"Not only have we strengthened the league with additions, the strategy was to build a league that, if it was going to be in Texas with Texas state and UT-Arlington and be in Georgia with Georgia Southern and Georgia State, needed to create some geography within those boundaries and that footprint," Benson added. "It was done with a purpose to reduce travel, reduce missed class time of the student-athletes and to try and take advantage of the rivalries that already exist."

A Sun Belt title game has been a long time in the making and will come with more big-picture relevancy. The league, quite deliberately, will ease into championship week by utilizing the passion of on-campus competition to augment initial pairings. The American Athletic Conference, Conference USA and the Mountain West Conference all do the same. While likely creating a more intense environment, the home team, via the College Football Playoff poll, will receive an added bonus for regular season success.     

Furthermore, home-site hosting can help display the facility upgrades of many Sun Belt schools, accentuating the opportunities a program can offer. It's a pragmatic approach to conference growth and positioning. Early traction is the early goal.    

"I think it's important for a championship game to get off to a good start," Benson acknowledged. "Putting the game in the stadium of one of the champions pretty much guarantees a sellout. We have some great football stadiums within the Sun Belt. Throughout the league, we have some really, really nice campus sites and we think that that will guarantee a big crowd, great promotion and a great atmosphere for our first championship game.

Just a conceptualization mere years ago, an extra week of league play will soon be a reality. 

"We still have a few details, our television partner has yet to be finalized. We are expecting that it will be part of the ESPN Championship Saturday series, but we hope to make that announcement early this summer or later this fall," Benson stated.

As has been the case as college football has shuffled its deck, Sun Belt leadership is remaining focused while keeping options open. Today's landscape requires innovation and insight, patience and planning, concepts the conference has fully committed to. Staying pro-active, at least in thought, is a must for any league. Current and future operations are laid out with an awareness of what is and, also, the possibility of what could be.  

Regarding its title game, the future has plenty of potential.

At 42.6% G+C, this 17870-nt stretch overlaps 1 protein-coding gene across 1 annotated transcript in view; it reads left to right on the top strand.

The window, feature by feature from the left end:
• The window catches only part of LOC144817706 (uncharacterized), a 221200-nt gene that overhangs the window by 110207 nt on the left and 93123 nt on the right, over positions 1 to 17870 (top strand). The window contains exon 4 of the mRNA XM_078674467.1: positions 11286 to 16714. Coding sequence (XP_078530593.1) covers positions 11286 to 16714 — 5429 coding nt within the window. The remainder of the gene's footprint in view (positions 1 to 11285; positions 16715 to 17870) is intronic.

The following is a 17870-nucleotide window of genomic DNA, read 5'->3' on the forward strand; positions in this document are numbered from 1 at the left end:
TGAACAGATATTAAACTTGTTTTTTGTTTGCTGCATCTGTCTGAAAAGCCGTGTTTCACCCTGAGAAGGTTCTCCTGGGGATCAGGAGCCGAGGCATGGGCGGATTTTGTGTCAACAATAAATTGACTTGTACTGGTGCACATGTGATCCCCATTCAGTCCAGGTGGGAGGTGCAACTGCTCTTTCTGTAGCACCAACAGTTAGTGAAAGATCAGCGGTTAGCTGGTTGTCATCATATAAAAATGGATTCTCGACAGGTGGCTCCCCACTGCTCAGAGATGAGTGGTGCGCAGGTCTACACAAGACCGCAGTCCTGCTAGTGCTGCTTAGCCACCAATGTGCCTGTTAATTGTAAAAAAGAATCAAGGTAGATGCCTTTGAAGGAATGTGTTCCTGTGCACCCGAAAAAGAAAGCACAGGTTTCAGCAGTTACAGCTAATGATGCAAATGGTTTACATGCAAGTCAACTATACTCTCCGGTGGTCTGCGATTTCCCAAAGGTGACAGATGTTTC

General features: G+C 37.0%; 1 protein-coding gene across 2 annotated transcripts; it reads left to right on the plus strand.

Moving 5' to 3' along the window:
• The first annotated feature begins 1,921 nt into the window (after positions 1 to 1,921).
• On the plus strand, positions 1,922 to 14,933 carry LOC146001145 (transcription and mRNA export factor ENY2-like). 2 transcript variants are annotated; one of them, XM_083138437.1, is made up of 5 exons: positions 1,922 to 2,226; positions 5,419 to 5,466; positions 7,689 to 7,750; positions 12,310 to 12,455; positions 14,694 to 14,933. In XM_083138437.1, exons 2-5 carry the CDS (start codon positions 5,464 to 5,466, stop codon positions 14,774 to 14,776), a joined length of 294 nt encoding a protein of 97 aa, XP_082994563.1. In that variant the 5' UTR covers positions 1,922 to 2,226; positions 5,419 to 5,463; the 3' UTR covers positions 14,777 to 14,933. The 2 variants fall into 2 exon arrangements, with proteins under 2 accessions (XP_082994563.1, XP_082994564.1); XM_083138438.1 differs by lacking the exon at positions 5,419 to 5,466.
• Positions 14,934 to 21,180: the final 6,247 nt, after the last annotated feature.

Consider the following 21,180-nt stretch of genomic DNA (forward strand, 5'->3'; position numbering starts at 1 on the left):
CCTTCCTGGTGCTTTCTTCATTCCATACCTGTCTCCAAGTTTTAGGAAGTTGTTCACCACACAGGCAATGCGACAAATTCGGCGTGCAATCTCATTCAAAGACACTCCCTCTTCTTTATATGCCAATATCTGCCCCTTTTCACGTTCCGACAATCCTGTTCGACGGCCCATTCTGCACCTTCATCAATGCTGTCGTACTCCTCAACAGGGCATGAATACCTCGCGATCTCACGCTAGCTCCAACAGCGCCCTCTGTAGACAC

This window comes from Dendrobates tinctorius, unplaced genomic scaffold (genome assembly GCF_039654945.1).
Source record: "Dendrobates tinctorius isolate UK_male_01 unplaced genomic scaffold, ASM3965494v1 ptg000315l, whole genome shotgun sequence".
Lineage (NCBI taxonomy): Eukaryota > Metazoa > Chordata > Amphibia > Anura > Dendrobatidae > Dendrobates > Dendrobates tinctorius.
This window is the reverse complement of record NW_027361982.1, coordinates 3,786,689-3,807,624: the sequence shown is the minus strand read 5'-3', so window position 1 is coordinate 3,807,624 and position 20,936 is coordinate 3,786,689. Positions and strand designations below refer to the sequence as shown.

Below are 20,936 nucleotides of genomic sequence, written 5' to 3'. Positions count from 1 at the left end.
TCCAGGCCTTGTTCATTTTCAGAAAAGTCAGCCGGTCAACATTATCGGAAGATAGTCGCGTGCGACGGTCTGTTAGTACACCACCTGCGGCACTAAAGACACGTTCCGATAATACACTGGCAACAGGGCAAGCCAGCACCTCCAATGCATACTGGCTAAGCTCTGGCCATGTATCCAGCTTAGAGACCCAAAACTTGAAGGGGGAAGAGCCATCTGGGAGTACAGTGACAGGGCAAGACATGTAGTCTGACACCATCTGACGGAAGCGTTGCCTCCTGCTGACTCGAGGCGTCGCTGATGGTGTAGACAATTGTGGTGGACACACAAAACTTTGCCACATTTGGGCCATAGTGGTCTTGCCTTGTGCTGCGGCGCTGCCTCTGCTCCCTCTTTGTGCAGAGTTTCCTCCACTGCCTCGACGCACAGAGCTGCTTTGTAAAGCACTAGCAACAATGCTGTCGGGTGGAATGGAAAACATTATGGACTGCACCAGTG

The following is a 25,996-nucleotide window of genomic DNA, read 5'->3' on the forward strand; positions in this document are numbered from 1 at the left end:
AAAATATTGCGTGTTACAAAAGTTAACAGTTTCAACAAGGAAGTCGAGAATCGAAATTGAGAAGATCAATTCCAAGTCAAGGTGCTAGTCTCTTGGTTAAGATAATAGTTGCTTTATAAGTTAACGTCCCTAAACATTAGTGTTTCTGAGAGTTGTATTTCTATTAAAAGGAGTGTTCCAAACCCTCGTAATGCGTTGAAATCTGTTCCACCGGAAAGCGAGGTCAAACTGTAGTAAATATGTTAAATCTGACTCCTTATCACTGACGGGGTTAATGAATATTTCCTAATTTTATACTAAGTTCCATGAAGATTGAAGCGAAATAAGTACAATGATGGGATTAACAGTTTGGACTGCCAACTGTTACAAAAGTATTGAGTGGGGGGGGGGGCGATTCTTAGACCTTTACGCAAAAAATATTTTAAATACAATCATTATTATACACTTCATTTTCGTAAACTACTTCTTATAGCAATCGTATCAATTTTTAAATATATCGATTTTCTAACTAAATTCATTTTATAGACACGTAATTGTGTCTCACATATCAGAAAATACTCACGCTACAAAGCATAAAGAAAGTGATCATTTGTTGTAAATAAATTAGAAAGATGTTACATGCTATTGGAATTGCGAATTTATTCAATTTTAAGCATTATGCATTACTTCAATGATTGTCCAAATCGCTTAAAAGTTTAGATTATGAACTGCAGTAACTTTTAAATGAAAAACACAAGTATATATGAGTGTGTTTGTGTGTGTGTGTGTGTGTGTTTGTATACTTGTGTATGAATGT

"Not to say that somewhere down the road there couldn't be a neutral site. I think we have a luxury in being in such a great football region, whether it's Montgomery or Mobile, or if you go into the eastern seaboard, some of the neutral site locations, perhaps a Charleston, I think we are going to have options down the road," Benson considered. "At least for the first four years, '18, '19, '20, and '21, we are committed to the campus sites."

The Sun Belt is settling in, all with a new vision on the horizon. This past season, the conference set a new record by sending six teams to bowl games, with Appalachian State, Arkansas State, Idaho and Troy all winning;  the league had more postseason victories than the Big Ten and Pac-12. For the first time ever, a Sun Belt member, Troy, ranked inside the AP Top 25. On the schedule for this fall, power five programs Miami, Oklahoma State and Wake Forest will play on the road at conference teams.      

Recent developments, with still-emerging prospects, will help build on the foundation that has been laid. A realistic outline is in place. In an era with great instability, there is currently less uncertainty surrounding the conference's future and the unknowns that do exist largely come with more potential than problems. This is a league with plenty of room to grow.  

"Five years ago, we were part of that membership shakeup that kind of started with the ACC and its additions that impacted the Big East and Conference USA. Yet five years later, we have been able to add Georgia Southern, Appalachian State and Coastal Carolina, along with Texas State, to go with a sound core of members from the beginning," Benson concluded. "We have great balance now as we have some of the 'older, established' programs and some of the programs that have come up through the FCS."

Plan in place, the Sun Belt is appreciative of its past while remaining forward thinking. The league is now intertwining its progress with proximity. Looking ahead, there will be a champion to be crowned, an identity to form and a path to take.

BJ Bennett - B.J. Bennett is SouthernPigskin.com's founder and publisher. He is the co-host of "Three & Out" with Matt Osborne and Kevin Thomas on the Southern Pigskin Radio Network and is the sports director for multiple ESPN Radio affiliates based throughout southeast Georgia. @BJBennettSports